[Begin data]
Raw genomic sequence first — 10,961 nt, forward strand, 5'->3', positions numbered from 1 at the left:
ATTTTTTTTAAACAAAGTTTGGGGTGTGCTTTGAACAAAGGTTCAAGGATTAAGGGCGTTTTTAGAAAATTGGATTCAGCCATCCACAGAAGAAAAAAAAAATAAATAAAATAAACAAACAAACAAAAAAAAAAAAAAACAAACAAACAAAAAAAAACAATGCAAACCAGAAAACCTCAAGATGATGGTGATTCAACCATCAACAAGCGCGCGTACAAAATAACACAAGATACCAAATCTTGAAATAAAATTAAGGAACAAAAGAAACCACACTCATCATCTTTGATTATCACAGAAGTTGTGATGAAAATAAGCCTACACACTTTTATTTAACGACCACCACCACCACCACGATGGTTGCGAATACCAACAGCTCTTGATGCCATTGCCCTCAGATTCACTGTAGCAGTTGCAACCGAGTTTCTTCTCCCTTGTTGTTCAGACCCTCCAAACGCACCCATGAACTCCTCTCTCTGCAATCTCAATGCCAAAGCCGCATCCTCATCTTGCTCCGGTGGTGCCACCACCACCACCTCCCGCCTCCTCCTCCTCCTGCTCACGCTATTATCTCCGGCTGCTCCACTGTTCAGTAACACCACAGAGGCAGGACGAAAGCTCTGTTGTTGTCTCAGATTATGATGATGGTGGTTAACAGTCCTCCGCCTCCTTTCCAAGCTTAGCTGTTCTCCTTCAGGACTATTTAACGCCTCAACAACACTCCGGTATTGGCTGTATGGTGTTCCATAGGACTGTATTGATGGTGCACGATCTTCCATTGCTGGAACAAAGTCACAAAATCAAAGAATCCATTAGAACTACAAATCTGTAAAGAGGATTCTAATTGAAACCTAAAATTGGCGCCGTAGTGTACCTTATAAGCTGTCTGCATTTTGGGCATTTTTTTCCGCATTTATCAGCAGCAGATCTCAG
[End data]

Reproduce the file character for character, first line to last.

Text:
Raw genomic sequence first — 10,961 nt, forward strand, 5'->3', positions numbered from 1 at the left:
ATTTTTTTTAAACAAAGTTTGGGGTGTGCTTTGAACAAAGGTTCAAGGATTAAGGGCGTTTTTAGAAAATTGGATTCAGCCATCCACAGAAGAAAAAAAAAATAAATAAAATAAACAAACAAACAAAAAAAAAAAAAAACAAACAAACAAAAAAAAACAATGCAAACCAGAAAACCTCAAGATGATGGTGATTCAACCATCAACAAGCGCGCGTACAAAATAACACAAGATACCAAATCTTGAAATAAAATTAAGGAACAAAAGAAACCACACTCATCATCTTTGATTATCACAGAAGTTGTGATGAAAATAAGCCTACACACTTTTATTTAACGACCACCACCACCACCACGATGGTTGCGAATACCAACAGCTCTTGATGCCATTGCCCTCAGATTCACTGTAGCAGTTGCAACCGAGTTTCTTCTCCCTTGTTGTTCAGACCCTCCAAACGCACCCATGAACTCCTCTCTCTGCAATCTCAATGCCAAAGCCGCATCCTCATCTTGCTCCGGTGGTGCCACCACCACCACCTCCCGCCTCCTCCTCCTCCTGCTCACGCTATTATCTCCGGCTGCTCCACTGTTCAGTAACACCACAGAGGCAGGACGAAAGCTCTGTTGTTGTCTCAGATTATGATGATGGTGGTTAACAGTCCTCCGCCTCCTTTCCAAGCTTAGCTGTTCTCCTTCAGGACTATTTAACGCCTCAACAACACTCCGGTATTGGCTGTATGGTGTTCCATAGGACTGTATTGATGGTGCACGATCTTCCATTGCTGGAACAAAGTCACAAAATCAAAGAATCCATTAGAACTACAAATCTGTAAAGAGGATTCTAATTGAAACCTAAAATTGGCGCCGTAGTGTACCTTATAAGCTGTCTGCATTTTGGGCATTTTTTTCCGCATTTATCAGCAGCAGATCTCAG